“Why couldn’t she save herself?”
At the intersection of childhood and adulthood lies a dangerous place where the predators feed. In an era in which the fairy field is dominated by Disney, it is tempting to think of fairy tales as happy stories in which the prince and princess always get married and live happily ever after. Before you ride off into the land where fairy tales come true, you might want to revisit some of those tales.
Terrible things happen there.
The Company of Wolves is a tale of two sisters: one survives and one succumbs. Both are seduced by the fear and fascination of growing up. One plays at becoming an adult, but she is caught by the wolves and torn apart. The other finds her own wild nature – her sexuality – and opens to the wide world outside and inside herself.
The older sister’s name is Alice. This Alice doesn’t make it out of the hole.
Not so much a coming of age film as a legend about the ambivalence of puberty and the seduction and dangers of adulthood, with The Company of Wolves Jordan constructs an endlessly fascinating fairy tale set in both the modern era and the mythical past. The story begins as the heroine, Rosaleen, sleeps a fevered, restless sleep in her childhood bedroom, surrounded by creepy toys straight out of the Uncanny Valley. In her dream, Rosaleen’s sister Alice, clad in her modern-day attire of virginal white dress and red kitten heels, is run down by the creatures of the night. Rosaleen smiles at this fate. With dream logic, she then attends her dead sister’s funeral in a pre-industrial village haunted by the presence of wolves, both human and lupine. Her granny tries to protect her, telling her cautionary tales about what happens to those who stray from the path, or fall in with dangerous, hairy men whose brows meet in the middle.
Jordan, always at his best in the sexual shadow lands (I find his mainstream films unwatchable), uses supernatural, saturated color and layers of dream images and stories within stories to form a complex narrative about awakening sexuality. Like dream wisdom, the narrative follows non- linear logic; it can’t necessarily be understood rationally, but it can be known on an instinctive level. The explorations of Rosaleen’s medieval self tie together stories about a wife who unwisely marries a werewolf who abandons her on the wedding night to follow the call of nature; a priest’s illegitimate son who is given a gift by the devil which causes him to sprout chest hair while he screams in fear and pain; a knocked-up young peasant woman who takes revenge on her social superiors; and a wounded she-wolf who crawls out of the underworld to rest and heal in the sanctuary of a church before returning home.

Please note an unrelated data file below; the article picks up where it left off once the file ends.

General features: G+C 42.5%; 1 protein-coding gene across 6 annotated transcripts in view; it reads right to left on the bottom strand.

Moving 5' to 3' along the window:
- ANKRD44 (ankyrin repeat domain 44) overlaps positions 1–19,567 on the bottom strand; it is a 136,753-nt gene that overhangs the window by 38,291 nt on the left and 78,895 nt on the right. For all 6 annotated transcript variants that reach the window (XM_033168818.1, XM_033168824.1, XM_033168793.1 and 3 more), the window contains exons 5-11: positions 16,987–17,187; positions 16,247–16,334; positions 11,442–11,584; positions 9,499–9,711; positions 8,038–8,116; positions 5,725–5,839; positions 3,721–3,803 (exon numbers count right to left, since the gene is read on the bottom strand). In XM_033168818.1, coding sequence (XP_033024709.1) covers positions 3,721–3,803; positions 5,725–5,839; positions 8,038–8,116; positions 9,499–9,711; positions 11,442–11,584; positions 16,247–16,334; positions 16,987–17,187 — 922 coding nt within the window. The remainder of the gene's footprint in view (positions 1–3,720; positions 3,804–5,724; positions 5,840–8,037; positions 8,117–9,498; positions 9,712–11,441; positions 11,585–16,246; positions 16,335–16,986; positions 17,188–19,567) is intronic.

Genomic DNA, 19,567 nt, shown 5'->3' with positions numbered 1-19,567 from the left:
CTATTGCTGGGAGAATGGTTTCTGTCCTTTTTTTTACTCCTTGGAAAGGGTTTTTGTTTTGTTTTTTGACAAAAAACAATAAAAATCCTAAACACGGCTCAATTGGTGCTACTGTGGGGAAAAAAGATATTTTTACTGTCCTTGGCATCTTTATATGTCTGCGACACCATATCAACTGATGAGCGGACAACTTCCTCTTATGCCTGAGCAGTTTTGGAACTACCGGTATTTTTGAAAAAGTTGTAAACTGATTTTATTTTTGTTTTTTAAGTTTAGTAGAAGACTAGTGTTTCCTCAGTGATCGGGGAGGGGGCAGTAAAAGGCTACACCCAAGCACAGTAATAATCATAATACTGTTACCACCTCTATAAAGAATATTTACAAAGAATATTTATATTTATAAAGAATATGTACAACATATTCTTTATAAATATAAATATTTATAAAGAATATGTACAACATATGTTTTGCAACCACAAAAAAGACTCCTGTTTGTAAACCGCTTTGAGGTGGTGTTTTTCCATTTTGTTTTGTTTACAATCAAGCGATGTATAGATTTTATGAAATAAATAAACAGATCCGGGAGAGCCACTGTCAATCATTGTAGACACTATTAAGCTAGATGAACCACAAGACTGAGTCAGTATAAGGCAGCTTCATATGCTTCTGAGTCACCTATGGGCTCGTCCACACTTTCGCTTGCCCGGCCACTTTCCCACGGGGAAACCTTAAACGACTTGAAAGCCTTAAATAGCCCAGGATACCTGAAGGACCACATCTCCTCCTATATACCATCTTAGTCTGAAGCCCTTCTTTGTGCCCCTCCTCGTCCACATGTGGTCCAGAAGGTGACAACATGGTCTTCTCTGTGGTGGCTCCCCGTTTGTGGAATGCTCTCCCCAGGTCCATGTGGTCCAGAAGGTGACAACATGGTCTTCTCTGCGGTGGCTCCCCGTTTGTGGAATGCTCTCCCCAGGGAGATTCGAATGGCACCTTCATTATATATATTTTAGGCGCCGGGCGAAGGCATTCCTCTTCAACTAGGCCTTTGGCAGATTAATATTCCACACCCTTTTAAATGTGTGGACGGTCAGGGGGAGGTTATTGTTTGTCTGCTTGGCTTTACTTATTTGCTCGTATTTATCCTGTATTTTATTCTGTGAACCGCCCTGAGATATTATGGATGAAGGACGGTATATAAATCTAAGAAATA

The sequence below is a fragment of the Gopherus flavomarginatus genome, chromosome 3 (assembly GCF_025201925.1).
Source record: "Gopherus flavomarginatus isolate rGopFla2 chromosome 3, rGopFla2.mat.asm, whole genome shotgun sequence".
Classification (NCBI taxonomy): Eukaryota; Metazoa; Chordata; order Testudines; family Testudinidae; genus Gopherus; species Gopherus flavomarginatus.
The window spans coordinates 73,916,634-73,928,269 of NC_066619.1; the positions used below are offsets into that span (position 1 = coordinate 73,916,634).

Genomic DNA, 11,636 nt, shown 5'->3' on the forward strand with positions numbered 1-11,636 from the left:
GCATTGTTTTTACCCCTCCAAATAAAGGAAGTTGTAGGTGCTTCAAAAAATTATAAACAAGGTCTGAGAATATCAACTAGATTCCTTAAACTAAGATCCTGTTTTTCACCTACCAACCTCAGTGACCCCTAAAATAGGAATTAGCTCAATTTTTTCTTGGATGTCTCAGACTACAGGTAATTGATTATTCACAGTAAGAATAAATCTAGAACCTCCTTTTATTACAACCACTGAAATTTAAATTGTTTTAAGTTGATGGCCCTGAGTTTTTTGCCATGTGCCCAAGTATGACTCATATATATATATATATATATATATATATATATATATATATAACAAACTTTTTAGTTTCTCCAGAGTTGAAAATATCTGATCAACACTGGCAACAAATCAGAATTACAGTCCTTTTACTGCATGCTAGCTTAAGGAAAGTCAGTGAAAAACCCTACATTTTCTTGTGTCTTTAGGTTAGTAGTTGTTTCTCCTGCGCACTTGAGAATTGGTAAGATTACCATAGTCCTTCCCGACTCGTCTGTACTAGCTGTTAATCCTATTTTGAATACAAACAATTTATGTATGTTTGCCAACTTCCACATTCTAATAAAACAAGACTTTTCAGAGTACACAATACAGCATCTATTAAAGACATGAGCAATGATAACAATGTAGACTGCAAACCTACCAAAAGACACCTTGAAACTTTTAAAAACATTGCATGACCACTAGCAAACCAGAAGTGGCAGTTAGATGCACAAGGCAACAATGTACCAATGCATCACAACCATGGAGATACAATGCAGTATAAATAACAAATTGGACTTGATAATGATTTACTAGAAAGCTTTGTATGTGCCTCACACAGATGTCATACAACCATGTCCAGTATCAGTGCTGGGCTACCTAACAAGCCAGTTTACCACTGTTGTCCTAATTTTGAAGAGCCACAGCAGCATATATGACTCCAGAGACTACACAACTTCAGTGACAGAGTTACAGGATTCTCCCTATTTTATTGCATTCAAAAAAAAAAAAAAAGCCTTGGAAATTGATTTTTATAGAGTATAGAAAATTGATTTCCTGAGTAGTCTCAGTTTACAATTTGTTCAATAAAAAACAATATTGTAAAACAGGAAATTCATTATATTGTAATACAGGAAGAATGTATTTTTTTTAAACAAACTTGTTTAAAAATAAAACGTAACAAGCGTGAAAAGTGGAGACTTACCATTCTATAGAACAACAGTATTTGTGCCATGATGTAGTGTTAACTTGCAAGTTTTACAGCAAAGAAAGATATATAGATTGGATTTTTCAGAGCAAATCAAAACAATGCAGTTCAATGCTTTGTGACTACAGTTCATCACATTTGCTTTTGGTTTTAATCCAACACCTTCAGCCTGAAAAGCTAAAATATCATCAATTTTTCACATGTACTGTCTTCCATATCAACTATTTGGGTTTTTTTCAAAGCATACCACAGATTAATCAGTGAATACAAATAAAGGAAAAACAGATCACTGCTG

Jordan relies on symbols throughout to anchor the different storylines. The color symbolism of red versus white is a constantly recurring theme. Dolls represent women whose sexual switches never get “turned on” – a lifeless failure to blossom. The ancient well at the center of the village also exists on the modern day manor’s grounds, and is the gate to hell out of which the injured wolf ascends and to which she returns. Rosaleen’s flirtations with a village boy and the huntsman she meets in the wood are reflected in the hand mirror which reveals her on-the-cusp sexual maturation. Another mirror, cracked and magical, allows the young peasant woman to see the high class wolves for the beasts they are, and thereby gives her power over them.